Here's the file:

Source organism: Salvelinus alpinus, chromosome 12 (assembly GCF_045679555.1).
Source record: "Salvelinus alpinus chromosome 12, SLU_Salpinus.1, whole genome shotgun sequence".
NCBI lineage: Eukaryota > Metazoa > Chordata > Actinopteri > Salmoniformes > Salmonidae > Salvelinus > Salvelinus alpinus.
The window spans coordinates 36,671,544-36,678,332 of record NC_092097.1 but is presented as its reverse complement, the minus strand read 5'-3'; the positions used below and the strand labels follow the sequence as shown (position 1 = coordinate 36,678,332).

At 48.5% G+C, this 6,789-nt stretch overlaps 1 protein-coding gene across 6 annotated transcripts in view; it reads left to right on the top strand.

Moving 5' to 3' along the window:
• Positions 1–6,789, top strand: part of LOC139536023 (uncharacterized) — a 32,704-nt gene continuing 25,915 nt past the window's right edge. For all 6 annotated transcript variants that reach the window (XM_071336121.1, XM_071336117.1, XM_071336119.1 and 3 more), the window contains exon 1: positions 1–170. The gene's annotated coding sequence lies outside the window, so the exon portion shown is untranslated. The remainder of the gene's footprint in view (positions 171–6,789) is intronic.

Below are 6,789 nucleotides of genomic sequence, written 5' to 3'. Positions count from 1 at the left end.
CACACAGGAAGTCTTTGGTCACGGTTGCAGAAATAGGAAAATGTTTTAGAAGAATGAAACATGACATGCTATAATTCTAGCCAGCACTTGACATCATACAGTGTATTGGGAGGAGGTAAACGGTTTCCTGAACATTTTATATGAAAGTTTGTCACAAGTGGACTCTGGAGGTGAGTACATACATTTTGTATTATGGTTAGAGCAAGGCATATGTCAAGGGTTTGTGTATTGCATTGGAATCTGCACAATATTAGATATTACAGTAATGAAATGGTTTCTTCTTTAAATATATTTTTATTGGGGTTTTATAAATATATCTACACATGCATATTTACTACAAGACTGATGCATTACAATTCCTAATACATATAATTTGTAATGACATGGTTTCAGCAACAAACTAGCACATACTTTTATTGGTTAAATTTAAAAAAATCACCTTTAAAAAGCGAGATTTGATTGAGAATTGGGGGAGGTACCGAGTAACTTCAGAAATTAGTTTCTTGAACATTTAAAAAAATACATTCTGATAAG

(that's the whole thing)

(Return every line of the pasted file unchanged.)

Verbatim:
Source organism: Salvelinus alpinus, chromosome 12 (assembly GCF_045679555.1).
Source record: "Salvelinus alpinus chromosome 12, SLU_Salpinus.1, whole genome shotgun sequence".
NCBI lineage: Eukaryota > Metazoa > Chordata > Actinopteri > Salmoniformes > Salmonidae > Salvelinus > Salvelinus alpinus.
The window spans coordinates 36,671,544-36,678,332 of record NC_092097.1 but is presented as its reverse complement, the minus strand read 5'-3'; the positions used below and the strand labels follow the sequence as shown (position 1 = coordinate 36,678,332).

At 48.5% G+C, this 6,789-nt stretch overlaps 1 protein-coding gene across 6 annotated transcripts in view; it reads left to right on the top strand.

Moving 5' to 3' along the window:
• Positions 1–6,789, top strand: part of LOC139536023 (uncharacterized) — a 32,704-nt gene continuing 25,915 nt past the window's right edge. For all 6 annotated transcript variants that reach the window (XM_071336121.1, XM_071336117.1, XM_071336119.1 and 3 more), the window contains exon 1: positions 1–170. The gene's annotated coding sequence lies outside the window, so the exon portion shown is untranslated. The remainder of the gene's footprint in view (positions 171–6,789) is intronic.

Below are 6,789 nucleotides of genomic sequence, written 5' to 3'. Positions count from 1 at the left end.
CACACAGGAAGTCTTTGGTCACGGTTGCAGAAATAGGAAAATGTTTTAGAAGAATGAAACATGACATGCTATAATTCTAGCCAGCACTTGACATCATACAGTGTATTGGGAGGAGGTAAACGGTTTCCTGAACATTTTATATGAAAGTTTGTCACAAGTGGACTCTGGAGGTGAGTACATACATTTTGTATTATGGTTAGAGCAAGGCATATGTCAAGGGTTTGTGTATTGCATTGGAATCTGCACAATATTAGATATTACAGTAATGAAATGGTTTCTTCTTTAAATATATTTTTATTGGGGTTTTATAAATATATCTACACATGCATATTTACTACAAGACTGATGCATTACAATTCCTAATACATATAATTTGTAATGACATGGTTTCAGCAACAAACTAGCACATACTTTTATTGGTTAAATTTAAAAAAATCACCTTTAAAAAGCGAGATTTGATTGAGAATTGGGGGAGGTACCGAGTAACTTCAGAAATTAGTTTCTTGAACATTTAAAAAAATACATTCTGATAAG